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Title: Utility of an Alzheimer's Disease Risk-Weighted Polygenic Risk Score for Predicting Rates of Cognitive Decline in Preclinical Alzheimer's Disease: A Prospective Longitudinal Study.
Austin Authors: Porter, Tenielle;Burnham, Samantha C;Milicic, Lidija;Savage, Greg;Maruff, Paul;Lim, Yen Ying;Li, Qiao-Xin;Ames, David;Masters, Colin L ;Rainey-Smith, Stephanie R;Rowe, Christopher C ;Salvado, Olivier;Groth, David;Verdile, Giuseppe;Villemagne, Victor L ;Laws, Simon M
Affiliation: Department of Medicine, Austin Health, The University of Melbourne, Heidelberg, VIC, Australia
School of Biomedical Sciences, Faculty of Health Sciences, Curtin Health Innovation Research Institute, Curtin University, Bentley, WA, Australia
Collaborative Genomics Group, Centre of Excellence for Alzheimer's Disease Research and Care, School of Medical and Health Sciences, Edith Cowan University, Joondalup, WA, Australia
Co-operative Research Centre for Mental Health,
eHealth, CSIRO Health and Biosecurity, Parkville, VIC, Australia
Centre of Excellence for Alzheimer's Disease Research and Care, School of Medical and Health Sciences, Edith Cowan University, Joondalup, WA, Australia
Department of Psychology, ARC Centre of Excellence in Cognition and its Disorders, Macquarie University, NSW, Australia
The Florey Institute of Neuroscience and Mental Health, The University of Melbourne, Parkville, VIC, Australia
CogState Ltd., Melbourne, VIC, Australia
Academic Unit for Psychiatry of Old Age, St. Vincent's Health, The University of Melbourne, Kew, VIC, Australia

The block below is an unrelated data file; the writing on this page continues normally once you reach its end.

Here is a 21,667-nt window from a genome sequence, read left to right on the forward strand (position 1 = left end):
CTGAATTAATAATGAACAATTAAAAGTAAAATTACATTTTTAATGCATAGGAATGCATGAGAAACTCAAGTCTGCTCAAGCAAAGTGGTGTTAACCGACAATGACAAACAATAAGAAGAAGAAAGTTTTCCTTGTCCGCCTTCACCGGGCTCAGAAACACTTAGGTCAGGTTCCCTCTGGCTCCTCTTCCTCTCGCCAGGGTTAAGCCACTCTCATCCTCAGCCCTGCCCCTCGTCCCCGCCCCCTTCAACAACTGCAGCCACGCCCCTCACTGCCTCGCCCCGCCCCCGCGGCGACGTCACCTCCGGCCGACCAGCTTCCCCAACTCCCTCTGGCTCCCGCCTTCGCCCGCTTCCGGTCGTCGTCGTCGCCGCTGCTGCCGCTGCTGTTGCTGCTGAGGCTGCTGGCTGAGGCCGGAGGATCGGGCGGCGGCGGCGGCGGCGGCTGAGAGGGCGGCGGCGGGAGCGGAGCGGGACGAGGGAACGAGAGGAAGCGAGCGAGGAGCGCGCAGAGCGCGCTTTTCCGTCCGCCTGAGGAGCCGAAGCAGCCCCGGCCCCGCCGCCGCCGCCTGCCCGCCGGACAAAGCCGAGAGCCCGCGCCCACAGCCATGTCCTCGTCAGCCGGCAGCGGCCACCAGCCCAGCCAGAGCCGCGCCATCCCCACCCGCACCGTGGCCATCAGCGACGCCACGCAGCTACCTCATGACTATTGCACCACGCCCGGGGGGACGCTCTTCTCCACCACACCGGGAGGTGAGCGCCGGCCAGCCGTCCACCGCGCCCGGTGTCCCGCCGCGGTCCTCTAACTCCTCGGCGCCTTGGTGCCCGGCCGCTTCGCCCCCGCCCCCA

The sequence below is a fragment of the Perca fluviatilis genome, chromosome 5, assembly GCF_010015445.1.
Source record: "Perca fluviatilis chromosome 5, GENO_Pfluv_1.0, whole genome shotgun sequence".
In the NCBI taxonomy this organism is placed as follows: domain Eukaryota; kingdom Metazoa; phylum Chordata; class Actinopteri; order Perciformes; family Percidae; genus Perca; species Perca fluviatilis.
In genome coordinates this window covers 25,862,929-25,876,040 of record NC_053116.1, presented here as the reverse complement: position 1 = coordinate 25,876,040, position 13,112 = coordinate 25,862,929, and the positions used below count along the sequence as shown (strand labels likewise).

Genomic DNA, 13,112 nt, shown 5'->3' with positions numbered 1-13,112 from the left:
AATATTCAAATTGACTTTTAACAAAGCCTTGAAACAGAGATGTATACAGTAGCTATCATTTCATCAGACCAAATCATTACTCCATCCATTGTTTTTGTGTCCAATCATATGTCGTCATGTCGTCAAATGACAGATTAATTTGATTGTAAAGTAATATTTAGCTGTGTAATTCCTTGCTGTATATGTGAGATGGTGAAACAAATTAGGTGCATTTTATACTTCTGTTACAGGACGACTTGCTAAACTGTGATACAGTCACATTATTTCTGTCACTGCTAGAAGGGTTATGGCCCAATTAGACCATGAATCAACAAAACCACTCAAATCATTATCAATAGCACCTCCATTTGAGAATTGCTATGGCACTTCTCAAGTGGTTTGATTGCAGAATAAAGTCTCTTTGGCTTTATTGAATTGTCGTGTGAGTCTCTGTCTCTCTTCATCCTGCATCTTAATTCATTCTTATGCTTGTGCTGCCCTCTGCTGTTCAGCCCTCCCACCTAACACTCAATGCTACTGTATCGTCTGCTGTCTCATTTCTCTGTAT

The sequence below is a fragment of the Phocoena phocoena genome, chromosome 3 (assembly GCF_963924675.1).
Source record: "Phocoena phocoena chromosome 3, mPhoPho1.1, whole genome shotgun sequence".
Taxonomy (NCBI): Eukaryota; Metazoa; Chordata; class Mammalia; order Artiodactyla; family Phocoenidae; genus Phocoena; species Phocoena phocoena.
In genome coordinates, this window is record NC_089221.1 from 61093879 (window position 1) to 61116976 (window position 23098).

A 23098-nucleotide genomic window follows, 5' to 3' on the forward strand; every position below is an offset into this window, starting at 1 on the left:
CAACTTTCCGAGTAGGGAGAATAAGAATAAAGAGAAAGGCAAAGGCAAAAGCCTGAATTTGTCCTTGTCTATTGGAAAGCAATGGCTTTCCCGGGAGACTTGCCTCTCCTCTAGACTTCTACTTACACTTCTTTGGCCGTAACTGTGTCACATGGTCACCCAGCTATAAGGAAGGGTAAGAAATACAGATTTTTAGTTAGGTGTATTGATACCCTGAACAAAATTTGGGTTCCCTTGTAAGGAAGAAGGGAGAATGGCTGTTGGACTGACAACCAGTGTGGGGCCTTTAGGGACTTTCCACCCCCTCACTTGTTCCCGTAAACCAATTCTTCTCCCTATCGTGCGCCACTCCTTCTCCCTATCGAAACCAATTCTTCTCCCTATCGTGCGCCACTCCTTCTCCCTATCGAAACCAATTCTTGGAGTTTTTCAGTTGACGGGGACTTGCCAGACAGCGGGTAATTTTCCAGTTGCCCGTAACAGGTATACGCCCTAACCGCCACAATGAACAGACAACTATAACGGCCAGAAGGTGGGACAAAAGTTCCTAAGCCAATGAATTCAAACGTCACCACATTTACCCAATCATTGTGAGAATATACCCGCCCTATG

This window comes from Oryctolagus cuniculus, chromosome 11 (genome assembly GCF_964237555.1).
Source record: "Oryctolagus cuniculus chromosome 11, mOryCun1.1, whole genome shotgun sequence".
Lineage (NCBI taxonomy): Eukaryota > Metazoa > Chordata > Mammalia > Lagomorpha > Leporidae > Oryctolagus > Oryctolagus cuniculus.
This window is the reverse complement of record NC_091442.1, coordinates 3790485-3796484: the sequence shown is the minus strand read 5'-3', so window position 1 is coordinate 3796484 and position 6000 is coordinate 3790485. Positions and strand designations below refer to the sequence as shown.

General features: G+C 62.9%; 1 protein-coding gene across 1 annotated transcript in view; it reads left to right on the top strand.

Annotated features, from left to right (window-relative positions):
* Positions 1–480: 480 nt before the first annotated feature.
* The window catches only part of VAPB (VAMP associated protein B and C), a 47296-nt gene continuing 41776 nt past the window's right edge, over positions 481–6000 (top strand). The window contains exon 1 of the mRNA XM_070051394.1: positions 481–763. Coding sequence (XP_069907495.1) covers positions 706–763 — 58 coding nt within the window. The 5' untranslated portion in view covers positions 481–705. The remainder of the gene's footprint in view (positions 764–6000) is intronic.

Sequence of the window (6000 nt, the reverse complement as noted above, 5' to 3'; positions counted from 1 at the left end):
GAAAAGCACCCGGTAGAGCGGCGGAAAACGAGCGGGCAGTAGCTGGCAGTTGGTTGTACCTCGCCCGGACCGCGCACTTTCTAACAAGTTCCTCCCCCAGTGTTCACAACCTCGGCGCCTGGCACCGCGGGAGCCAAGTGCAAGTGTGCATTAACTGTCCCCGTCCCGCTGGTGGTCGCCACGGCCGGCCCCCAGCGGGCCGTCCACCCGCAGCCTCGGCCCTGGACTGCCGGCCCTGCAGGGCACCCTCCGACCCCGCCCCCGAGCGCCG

National Ageing Research Institute, Parkville, VIC, Australia
Department of Molecular Imaging and Therapy, Centre for PET, Austin Health, Heidelberg, Victoria, Australia
Issue Date: 8-Nov-2018
Date: 2018-11-08
Publication information: Journal of Alzheimer's disease : JAD 2018; 66(3): 1193-1211
Abstract: With the exception of APOE, genetic variants associated with increased Alzheimer's disease (AD) risk are characterized by small effect sizes. Polygenic risk scores (PRS) have shown utility in predicting AD risk; however, their utility for predicting decline in cognition at preclinical stages of AD is poorly understood. To validate associations of a 22-variant AD-risk-weighted PRS with AD risk and related biomarkers and to assess its utility to predict cognitive decline. The PRS was evaluated with respect to brain amyloid-β (Aβ) burden, cerebrospinal fluid (CSF) Aβ42, total-tau, and phospho-tau, and decline in cognition in 643 (570 cognitively normal (CN), 73 AD) PET-imaged participants from the longitudinal Australian Imaging, Biomarkers and Lifestyle (AIBL) Study of Ageing. Cognition was assessed using three composite measures; global cognition, verbal episodic memory, and a Pre-Alzheimer's Cognitive Composite (PACC). PRS, both with and without APOE, were positively correlated with brain Aβ burden, CSF total-tau, and phospho-tau in CN older adults. Further, in CN biomarker positive (βhigh) participants, significant associations were observed with baseline and longitudinal cognition. However, this association was not observed after the removal of APOE. Partitioning the PRS into quartiles revealed that the PRS associations with cognitive decline in βhigh CN older adults is due to a saturating effect of APOE genotype. An AD-risk-weighted PRS is associated with cognitive decline in CN older adults. However, this association is absent when APOE genotype is excluded from the PRS, suggesting that associations with cognitive decline in this model of polygenic risk are driven by APOE genotype alone. Further research is needed to define appropriate PRSs with greater utility for predicting preclinical AD cognitive decline.
DOI: 10.3233/JAD-180713
ORCID: 0000-0003-3910-2453
Journal: Journal of Alzheimer's disease : JAD
PubMed URL: 30412495
Type: Journal Article
Subjects: Alzheimer’s disease
cognitive decline
episodic memory
polygenic risk scores
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